Former Missouri defensive end Michael Sam was honored for his courage displayed last season with one of the highest honors out there. Sam was named the recipient of the Arthur Ashe Courage Award. The award will be presented to the 2013 SEC Defensive Player of the Year at the 2014 ESPYs later this summer (July 16).
“I’m very honored to be presented with the Arthur Ashe award,” Sam said. “You know I don’t think there is anything courageous I did. I look forward to when we can live life in a world when gays don’t have to come out in public.”
Sam has his sights set on being drafted in the NFL Draft in the next few days. Wherever he ends up, he will be the first openly gay player to suit up in an NFL uniform in league history, breaking down a perceived barrier in sports. Sam revealed his sexuality to his Missouri teammates and coaches last summer, but the news was not broken until after the season thanks to a team decision to stand by Sam and allow him to break the news on his terms instead of having it leaked. That Sam’s sexual preference was kept silent for so long in this age of new media and instant news is an incredible testament to Missouri’s entire football program.
Sam put together one of the top individual performances during the 2013 season in the SEC, as demonstrated by his Defensive Player of the Year award. Sam helped lead Missouri to an SEC East division championship and berth in the SEC Championship Game in the program’s second year in the conference. The Tigers lost to Auburn in the conference title game but rebounded to win the Cotton Bowl against Oklahoma State. Now Sam joins a list of names honored for a variety of displays of courage including Muhammad Ali, Nelson Mandela, Billie Jean King and Pat Summitt.
Turns out Steve Spurrier isn’t the only iconic college football figure to retire this week.
Texas announced Tuesday evening Bevo XIV has been diagnosed with bovine leukemia and has been retired to his pasture, effective immediately.
Bevo XIV missed Saturday’s stunning upset of then-No. 10 Oklahoma with what the school called a “life threatening” illness, and rumors circulated around the internet this week he had passed away.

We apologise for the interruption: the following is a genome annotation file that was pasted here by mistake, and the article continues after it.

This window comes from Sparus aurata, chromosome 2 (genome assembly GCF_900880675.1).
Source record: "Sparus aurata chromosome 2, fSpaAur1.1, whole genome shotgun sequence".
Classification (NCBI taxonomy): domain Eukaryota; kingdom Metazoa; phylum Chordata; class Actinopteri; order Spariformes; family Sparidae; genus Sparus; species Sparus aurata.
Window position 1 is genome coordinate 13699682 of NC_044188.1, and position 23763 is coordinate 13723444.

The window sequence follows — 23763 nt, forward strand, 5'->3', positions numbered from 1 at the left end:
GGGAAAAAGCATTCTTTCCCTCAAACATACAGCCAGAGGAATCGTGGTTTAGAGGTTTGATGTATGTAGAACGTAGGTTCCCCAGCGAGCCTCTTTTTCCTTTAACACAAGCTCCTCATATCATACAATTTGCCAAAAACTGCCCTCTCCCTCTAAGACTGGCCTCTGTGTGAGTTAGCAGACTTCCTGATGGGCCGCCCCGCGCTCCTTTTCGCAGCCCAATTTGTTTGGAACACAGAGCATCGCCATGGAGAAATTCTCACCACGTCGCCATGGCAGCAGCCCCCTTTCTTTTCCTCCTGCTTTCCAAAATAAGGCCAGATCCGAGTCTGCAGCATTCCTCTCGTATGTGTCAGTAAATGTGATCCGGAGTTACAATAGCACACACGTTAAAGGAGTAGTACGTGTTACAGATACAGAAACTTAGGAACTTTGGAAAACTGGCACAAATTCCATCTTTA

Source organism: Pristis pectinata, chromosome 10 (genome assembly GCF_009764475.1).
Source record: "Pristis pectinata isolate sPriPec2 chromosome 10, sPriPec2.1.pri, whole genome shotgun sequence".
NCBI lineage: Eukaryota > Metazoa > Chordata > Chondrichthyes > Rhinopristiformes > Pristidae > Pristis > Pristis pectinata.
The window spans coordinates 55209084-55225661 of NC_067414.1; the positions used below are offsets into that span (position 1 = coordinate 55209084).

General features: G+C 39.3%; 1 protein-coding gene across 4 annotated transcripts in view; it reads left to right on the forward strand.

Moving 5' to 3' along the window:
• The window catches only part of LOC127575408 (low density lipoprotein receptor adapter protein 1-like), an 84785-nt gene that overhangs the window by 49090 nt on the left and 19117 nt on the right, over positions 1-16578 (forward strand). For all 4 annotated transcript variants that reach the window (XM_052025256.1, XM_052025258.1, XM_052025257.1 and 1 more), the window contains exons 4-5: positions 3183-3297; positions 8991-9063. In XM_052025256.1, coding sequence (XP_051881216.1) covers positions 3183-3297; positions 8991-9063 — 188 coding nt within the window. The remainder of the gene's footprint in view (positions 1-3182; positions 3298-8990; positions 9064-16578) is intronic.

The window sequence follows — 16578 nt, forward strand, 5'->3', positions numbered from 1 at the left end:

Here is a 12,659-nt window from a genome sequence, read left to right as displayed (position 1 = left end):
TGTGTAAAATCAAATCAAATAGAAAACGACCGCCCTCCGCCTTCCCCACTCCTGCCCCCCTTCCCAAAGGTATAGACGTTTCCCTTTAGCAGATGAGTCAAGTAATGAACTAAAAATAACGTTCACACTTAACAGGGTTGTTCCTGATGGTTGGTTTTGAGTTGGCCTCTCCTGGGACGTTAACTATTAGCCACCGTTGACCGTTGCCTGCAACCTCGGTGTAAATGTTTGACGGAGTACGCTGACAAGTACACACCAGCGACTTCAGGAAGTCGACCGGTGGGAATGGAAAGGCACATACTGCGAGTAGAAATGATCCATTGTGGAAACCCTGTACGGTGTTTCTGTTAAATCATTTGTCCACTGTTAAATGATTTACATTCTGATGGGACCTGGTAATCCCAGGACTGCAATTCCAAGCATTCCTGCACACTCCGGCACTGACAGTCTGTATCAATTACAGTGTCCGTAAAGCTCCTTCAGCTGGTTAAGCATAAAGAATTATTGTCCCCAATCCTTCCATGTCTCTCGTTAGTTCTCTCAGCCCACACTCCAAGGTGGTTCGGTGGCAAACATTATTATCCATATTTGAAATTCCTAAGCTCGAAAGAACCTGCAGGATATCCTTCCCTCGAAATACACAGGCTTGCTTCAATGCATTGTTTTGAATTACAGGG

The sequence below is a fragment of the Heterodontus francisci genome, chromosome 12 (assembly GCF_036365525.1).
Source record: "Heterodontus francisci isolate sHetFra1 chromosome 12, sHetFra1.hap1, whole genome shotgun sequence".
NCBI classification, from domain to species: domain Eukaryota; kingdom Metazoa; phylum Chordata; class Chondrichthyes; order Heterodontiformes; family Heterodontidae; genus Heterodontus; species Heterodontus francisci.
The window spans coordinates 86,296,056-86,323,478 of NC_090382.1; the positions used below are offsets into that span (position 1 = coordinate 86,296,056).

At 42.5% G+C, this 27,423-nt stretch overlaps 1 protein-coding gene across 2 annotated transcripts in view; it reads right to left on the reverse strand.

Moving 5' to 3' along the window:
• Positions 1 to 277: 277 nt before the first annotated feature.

Bevo XIV officially hangs up his horns with a 106-41 record with two national championship appearances.
There is no word at press time on a possible debut of Bevo XV.
Urban Dictionary defines “Clemsoning” as “the act of an inexplicably disappointing performance, usually within the context of a college football season.”
Clemson head coach Dabo Swinney was asked about the phenomenon following the Tigers’ destruction of Georgia Tech Saturday and promptly went off. The question, asked by ESPN’s David Hale, was in reference to Swinney’s program shaking the label – Saturday marked Clemson’s 34th straight win over an unranked opponent – but Swinney didn’t see it that way.
Armed with some new facts (Clemson SID Tim Bourret noted 50 teams have fallen as ranked opponents to unranked foes since the Tigers last did so on Nov. 19, 2011), Swinney again targeted the “Clemsoning” label.
“I think it’s an agenda. It’s just bias,” Swinney told the Charleston (S.C.) Post & Courier Tuesday. “People are uneducated. They’re just ignorant and lazy because they’re not looking at the facts. If they did, they’d be focused on other schools and not Clemson. They’d be dialed in on what Clemson has done. There aren’t three other schools in the country as consistent as Clemson, in all aspects.”
I hate to break it to you, Dabo: you are absolutely correct, but the term, as they say, has been coined.
Just go beat Florida State, beat South Carolina, win the ACC and win a national title and maybe Urban Dictionary will delete that pesky page out of a sign of respect.
Also, No. 5 Clemson hosts unranked Boston College on Saturday. This would be a very, very unfortunate time for the Tigers to suffer an upset.